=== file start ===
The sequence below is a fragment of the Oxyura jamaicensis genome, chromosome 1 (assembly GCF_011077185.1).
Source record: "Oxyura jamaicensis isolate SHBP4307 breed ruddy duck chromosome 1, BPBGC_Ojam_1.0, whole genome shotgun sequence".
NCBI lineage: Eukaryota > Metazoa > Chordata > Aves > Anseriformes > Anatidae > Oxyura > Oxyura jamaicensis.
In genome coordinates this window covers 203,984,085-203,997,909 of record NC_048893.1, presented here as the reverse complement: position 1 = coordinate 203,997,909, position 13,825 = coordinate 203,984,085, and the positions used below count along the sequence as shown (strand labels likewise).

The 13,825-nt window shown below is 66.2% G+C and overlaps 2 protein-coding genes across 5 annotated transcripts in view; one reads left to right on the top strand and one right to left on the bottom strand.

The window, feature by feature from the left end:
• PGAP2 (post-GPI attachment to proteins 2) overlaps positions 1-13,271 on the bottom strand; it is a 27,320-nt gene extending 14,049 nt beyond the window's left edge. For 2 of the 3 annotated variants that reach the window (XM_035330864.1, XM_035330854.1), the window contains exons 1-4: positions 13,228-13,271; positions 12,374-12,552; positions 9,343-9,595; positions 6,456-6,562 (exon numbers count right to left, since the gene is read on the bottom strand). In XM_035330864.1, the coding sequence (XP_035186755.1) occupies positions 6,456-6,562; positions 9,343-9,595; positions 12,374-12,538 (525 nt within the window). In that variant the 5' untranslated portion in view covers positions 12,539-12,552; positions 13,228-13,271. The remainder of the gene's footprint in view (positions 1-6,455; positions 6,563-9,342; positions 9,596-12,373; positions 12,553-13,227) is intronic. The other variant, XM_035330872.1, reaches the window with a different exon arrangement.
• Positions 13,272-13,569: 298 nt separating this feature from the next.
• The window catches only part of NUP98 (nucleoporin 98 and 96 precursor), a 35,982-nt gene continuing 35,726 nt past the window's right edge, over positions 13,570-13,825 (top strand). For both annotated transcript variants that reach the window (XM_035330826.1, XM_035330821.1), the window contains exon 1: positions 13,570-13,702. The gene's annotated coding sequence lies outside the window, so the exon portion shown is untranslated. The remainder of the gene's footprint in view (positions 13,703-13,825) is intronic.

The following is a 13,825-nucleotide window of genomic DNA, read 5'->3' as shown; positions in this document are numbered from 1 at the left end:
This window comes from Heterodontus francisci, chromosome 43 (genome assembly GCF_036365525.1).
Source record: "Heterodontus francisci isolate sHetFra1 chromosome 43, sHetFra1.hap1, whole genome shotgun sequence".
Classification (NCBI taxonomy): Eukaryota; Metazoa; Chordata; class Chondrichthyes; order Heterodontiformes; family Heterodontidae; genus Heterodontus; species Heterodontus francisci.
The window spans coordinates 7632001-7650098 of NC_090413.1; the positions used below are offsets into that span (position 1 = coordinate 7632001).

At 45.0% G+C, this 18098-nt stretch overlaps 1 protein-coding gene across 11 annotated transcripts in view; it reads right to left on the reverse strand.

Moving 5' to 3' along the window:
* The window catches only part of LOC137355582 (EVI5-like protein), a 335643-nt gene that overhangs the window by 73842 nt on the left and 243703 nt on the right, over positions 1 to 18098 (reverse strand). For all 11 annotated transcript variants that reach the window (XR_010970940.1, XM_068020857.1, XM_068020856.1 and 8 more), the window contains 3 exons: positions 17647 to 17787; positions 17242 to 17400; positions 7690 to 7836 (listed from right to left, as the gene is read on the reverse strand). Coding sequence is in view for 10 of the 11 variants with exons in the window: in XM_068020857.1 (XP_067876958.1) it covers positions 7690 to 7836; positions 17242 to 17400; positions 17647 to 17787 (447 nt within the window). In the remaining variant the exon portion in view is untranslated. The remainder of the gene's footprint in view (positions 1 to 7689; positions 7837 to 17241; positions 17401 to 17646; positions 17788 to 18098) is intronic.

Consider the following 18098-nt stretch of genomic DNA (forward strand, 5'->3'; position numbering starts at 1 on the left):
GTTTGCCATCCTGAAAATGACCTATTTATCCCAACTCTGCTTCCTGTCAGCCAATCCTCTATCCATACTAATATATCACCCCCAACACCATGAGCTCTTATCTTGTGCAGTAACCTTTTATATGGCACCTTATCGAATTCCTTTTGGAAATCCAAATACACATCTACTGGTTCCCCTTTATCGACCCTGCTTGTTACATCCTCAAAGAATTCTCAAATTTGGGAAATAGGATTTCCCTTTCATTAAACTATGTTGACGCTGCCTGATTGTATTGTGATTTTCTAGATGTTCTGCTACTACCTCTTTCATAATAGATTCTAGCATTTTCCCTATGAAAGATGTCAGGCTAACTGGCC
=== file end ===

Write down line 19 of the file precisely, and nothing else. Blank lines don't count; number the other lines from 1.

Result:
GTTTGCCATCCTGAAAATGACCTATTTATCCCAACTCTGCTTCCTGTCAGCCAATCCTCTATCCATACTAATATATCACCCCCAACACCATGAGCTCTTATCTTGTGCAGTAACCTTTTATATGGCACCTTATCGAATTCCTTTTGGAAATCCAAATACACATCTACTGGTTCCCCTTTATCGACCCTGCTTGTTACATCCTCAAAGAATTCTCAAATTTGGGAAATAGGATTTCCCTTTCATTAAACTATGTTGACGCTGCCTGATTGTATTGTGATTTTCTAGATGTTCTGCTACTACCTCTTTCATAATAGATTCTAGCATTTTCCCTATGAAAGATGTCAGGCTAACTGGCC